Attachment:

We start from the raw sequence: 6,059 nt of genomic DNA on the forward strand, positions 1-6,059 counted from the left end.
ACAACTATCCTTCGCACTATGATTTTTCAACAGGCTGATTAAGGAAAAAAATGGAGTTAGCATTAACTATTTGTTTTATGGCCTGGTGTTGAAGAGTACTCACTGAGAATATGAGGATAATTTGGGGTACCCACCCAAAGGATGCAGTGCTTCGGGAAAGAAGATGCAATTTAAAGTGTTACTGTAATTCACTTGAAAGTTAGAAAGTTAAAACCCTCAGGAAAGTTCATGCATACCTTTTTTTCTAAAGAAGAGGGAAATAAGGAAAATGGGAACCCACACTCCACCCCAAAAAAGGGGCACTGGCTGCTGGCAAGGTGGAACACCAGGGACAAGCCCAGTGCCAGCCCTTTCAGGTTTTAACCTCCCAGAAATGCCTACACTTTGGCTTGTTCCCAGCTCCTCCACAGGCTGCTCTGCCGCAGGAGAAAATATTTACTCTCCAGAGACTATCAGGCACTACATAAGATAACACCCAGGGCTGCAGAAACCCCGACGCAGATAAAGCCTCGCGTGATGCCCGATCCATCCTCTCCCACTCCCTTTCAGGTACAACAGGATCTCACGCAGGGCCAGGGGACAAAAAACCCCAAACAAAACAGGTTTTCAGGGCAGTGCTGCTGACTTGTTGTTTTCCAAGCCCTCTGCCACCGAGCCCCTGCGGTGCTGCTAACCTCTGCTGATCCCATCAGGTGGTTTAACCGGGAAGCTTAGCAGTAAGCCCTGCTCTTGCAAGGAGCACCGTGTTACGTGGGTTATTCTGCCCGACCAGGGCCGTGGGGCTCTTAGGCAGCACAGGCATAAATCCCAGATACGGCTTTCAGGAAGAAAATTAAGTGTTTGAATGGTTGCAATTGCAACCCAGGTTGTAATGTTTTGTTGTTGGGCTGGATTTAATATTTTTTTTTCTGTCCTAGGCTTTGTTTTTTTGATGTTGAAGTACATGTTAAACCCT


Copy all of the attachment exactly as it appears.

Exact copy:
We start from the raw sequence: 6,059 nt of genomic DNA on the forward strand, positions 1-6,059 counted from the left end.
ACAACTATCCTTCGCACTATGATTTTTCAACAGGCTGATTAAGGAAAAAAATGGAGTTAGCATTAACTATTTGTTTTATGGCCTGGTGTTGAAGAGTACTCACTGAGAATATGAGGATAATTTGGGGTACCCACCCAAAGGATGCAGTGCTTCGGGAAAGAAGATGCAATTTAAAGTGTTACTGTAATTCACTTGAAAGTTAGAAAGTTAAAACCCTCAGGAAAGTTCATGCATACCTTTTTTTCTAAAGAAGAGGGAAATAAGGAAAATGGGAACCCACACTCCACCCCAAAAAAGGGGCACTGGCTGCTGGCAAGGTGGAACACCAGGGACAAGCCCAGTGCCAGCCCTTTCAGGTTTTAACCTCCCAGAAATGCCTACACTTTGGCTTGTTCCCAGCTCCTCCACAGGCTGCTCTGCCGCAGGAGAAAATATTTACTCTCCAGAGACTATCAGGCACTACATAAGATAACACCCAGGGCTGCAGAAACCCCGACGCAGATAAAGCCTCGCGTGATGCCCGATCCATCCTCTCCCACTCCCTTTCAGGTACAACAGGATCTCACGCAGGGCCAGGGGACAAAAAACCCCAAACAAAACAGGTTTTCAGGGCAGTGCTGCTGACTTGTTGTTTTCCAAGCCCTCTGCCACCGAGCCCCTGCGGTGCTGCTAACCTCTGCTGATCCCATCAGGTGGTTTAACCGGGAAGCTTAGCAGTAAGCCCTGCTCTTGCAAGGAGCACCGTGTTACGTGGGTTATTCTGCCCGACCAGGGCCGTGGGGCTCTTAGGCAGCACAGGCATAAATCCCAGATACGGCTTTCAGGAAGAAAATTAAGTGTTTGAATGGTTGCAATTGCAACCCAGGTTGTAATGTTTTGTTGTTGGGCTGGATTTAATATTTTTTTTTCTGTCCTAGGCTTTGTTTTTTTGATGTTGAAGTACATGTTAAACCCT